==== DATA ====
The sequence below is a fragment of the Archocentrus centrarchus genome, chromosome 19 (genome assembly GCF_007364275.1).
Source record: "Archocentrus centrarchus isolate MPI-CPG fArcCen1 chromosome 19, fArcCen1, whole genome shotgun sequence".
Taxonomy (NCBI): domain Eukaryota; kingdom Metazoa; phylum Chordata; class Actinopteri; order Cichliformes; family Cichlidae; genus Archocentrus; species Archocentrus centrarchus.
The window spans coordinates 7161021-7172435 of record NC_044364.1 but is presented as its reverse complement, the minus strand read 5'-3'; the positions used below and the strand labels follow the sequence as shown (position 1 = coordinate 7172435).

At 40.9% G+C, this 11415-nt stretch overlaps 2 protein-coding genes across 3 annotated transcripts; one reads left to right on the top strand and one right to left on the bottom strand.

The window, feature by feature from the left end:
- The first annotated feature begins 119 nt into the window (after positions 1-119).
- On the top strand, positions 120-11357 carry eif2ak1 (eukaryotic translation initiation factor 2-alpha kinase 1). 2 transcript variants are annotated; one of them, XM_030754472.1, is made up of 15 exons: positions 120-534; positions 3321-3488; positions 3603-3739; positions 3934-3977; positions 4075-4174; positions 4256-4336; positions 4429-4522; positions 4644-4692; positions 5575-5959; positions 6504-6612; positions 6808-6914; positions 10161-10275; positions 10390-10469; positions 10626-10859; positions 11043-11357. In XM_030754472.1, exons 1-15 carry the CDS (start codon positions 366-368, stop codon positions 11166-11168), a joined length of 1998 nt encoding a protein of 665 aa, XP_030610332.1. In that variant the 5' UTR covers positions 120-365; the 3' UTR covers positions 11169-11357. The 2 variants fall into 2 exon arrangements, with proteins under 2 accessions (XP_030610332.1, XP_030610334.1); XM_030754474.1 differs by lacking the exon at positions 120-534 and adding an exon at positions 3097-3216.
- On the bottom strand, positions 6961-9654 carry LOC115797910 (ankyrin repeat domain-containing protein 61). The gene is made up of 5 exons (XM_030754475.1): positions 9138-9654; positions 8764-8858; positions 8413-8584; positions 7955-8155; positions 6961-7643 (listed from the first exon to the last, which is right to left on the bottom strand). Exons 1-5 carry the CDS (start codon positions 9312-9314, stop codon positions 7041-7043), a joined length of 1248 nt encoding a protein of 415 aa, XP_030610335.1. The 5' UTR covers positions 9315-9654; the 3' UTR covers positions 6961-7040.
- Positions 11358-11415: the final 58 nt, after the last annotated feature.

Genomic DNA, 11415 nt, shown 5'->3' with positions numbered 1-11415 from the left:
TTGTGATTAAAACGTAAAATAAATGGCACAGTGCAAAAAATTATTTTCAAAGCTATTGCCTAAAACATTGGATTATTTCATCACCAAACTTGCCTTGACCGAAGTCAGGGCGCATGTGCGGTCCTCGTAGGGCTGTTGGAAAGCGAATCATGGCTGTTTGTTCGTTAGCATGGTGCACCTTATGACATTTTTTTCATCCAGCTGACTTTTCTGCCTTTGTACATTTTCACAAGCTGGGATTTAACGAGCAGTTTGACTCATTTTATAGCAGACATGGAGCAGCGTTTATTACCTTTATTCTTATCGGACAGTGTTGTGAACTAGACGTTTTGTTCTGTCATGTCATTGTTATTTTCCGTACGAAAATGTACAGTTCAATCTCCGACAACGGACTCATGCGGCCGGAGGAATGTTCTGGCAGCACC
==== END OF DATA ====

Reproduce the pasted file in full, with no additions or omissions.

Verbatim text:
The sequence below is a fragment of the Archocentrus centrarchus genome, chromosome 19 (genome assembly GCF_007364275.1).
Source record: "Archocentrus centrarchus isolate MPI-CPG fArcCen1 chromosome 19, fArcCen1, whole genome shotgun sequence".
Taxonomy (NCBI): domain Eukaryota; kingdom Metazoa; phylum Chordata; class Actinopteri; order Cichliformes; family Cichlidae; genus Archocentrus; species Archocentrus centrarchus.
The window spans coordinates 7161021-7172435 of record NC_044364.1 but is presented as its reverse complement, the minus strand read 5'-3'; the positions used below and the strand labels follow the sequence as shown (position 1 = coordinate 7172435).

At 40.9% G+C, this 11415-nt stretch overlaps 2 protein-coding genes across 3 annotated transcripts; one reads left to right on the top strand and one right to left on the bottom strand.

The window, feature by feature from the left end:
- The first annotated feature begins 119 nt into the window (after positions 1-119).
- On the top strand, positions 120-11357 carry eif2ak1 (eukaryotic translation initiation factor 2-alpha kinase 1). 2 transcript variants are annotated; one of them, XM_030754472.1, is made up of 15 exons: positions 120-534; positions 3321-3488; positions 3603-3739; positions 3934-3977; positions 4075-4174; positions 4256-4336; positions 4429-4522; positions 4644-4692; positions 5575-5959; positions 6504-6612; positions 6808-6914; positions 10161-10275; positions 10390-10469; positions 10626-10859; positions 11043-11357. In XM_030754472.1, exons 1-15 carry the CDS (start codon positions 366-368, stop codon positions 11166-11168), a joined length of 1998 nt encoding a protein of 665 aa, XP_030610332.1. In that variant the 5' UTR covers positions 120-365; the 3' UTR covers positions 11169-11357. The 2 variants fall into 2 exon arrangements, with proteins under 2 accessions (XP_030610332.1, XP_030610334.1); XM_030754474.1 differs by lacking the exon at positions 120-534 and adding an exon at positions 3097-3216.
- On the bottom strand, positions 6961-9654 carry LOC115797910 (ankyrin repeat domain-containing protein 61). The gene is made up of 5 exons (XM_030754475.1): positions 9138-9654; positions 8764-8858; positions 8413-8584; positions 7955-8155; positions 6961-7643 (listed from the first exon to the last, which is right to left on the bottom strand). Exons 1-5 carry the CDS (start codon positions 9312-9314, stop codon positions 7041-7043), a joined length of 1248 nt encoding a protein of 415 aa, XP_030610335.1. The 5' UTR covers positions 9315-9654; the 3' UTR covers positions 6961-7040.
- Positions 11358-11415: the final 58 nt, after the last annotated feature.

Genomic DNA, 11415 nt, shown 5'->3' with positions numbered 1-11415 from the left:
TTGTGATTAAAACGTAAAATAAATGGCACAGTGCAAAAAATTATTTTCAAAGCTATTGCCTAAAACATTGGATTATTTCATCACCAAACTTGCCTTGACCGAAGTCAGGGCGCATGTGCGGTCCTCGTAGGGCTGTTGGAAAGCGAATCATGGCTGTTTGTTCGTTAGCATGGTGCACCTTATGACATTTTTTTCATCCAGCTGACTTTTCTGCCTTTGTACATTTTCACAAGCTGGGATTTAACGAGCAGTTTGACTCATTTTATAGCAGACATGGAGCAGCGTTTATTACCTTTATTCTTATCGGACAGTGTTGTGAACTAGACGTTTTGTTCTGTCATGTCATTGTTATTTTCCGTACGAAAATGTACAGTTCAATCTCCGACAACGGACTCATGCGGCCGGAGGAATGTTCTGGCAGCACC